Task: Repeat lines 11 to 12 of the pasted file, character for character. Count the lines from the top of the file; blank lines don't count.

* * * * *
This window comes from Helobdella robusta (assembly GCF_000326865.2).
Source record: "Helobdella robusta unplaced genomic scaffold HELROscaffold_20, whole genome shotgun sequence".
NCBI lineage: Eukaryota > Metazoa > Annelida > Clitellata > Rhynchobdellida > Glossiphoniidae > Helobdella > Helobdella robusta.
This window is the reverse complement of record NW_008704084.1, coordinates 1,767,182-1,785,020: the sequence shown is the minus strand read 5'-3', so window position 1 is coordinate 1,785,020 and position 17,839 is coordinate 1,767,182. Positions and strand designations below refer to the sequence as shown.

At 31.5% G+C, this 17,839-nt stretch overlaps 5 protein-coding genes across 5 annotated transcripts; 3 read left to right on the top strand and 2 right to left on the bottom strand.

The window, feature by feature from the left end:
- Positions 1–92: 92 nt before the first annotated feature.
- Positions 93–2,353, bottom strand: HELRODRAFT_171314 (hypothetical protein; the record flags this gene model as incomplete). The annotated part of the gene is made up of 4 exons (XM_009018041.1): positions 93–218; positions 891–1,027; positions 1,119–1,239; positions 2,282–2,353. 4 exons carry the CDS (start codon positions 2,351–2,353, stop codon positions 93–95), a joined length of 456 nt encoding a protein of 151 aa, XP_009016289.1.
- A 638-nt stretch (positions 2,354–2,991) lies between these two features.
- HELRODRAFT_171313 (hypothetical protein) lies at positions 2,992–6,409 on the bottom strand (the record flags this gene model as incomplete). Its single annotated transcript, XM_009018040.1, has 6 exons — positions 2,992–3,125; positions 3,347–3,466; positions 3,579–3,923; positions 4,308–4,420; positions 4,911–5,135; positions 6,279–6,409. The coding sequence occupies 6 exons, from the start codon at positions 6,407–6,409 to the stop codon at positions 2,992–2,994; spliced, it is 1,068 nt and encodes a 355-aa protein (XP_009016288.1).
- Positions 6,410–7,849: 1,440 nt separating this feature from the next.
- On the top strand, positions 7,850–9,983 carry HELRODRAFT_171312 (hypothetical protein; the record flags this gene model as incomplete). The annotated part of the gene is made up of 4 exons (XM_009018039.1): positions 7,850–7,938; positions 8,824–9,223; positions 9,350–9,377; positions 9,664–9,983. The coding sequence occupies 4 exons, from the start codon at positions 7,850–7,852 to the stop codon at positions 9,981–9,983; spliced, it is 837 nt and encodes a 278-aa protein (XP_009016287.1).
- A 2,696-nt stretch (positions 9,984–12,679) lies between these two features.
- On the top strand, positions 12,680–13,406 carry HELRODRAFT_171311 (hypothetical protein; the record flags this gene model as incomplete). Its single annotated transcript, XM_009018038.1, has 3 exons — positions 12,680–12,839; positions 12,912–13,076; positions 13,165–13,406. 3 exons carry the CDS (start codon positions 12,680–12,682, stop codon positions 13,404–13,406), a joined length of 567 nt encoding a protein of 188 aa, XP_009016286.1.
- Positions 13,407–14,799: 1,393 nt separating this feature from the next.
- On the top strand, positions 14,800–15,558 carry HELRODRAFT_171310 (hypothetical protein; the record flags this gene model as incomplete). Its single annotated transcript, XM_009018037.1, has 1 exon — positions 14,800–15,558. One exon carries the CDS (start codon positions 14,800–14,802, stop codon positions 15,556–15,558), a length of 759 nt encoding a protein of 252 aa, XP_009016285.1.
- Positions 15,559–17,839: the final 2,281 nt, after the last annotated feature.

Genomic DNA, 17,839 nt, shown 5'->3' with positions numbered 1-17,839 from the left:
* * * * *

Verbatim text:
- Positions 6,410–7,849: 1,440 nt separating this feature from the next.
- On the top strand, positions 7,850–9,983 carry HELRODRAFT_171312 (hypothetical protein; the record flags this gene model as incomplete). The annotated part of the gene is made up of 4 exons (XM_009018039.1): positions 7,850–7,938; positions 8,824–9,223; positions 9,350–9,377; positions 9,664–9,983. The coding sequence occupies 4 exons, from the start codon at positions 7,850–7,852 to the stop codon at positions 9,981–9,983; spliced, it is 837 nt and encodes a 278-aa protein (XP_009016287.1).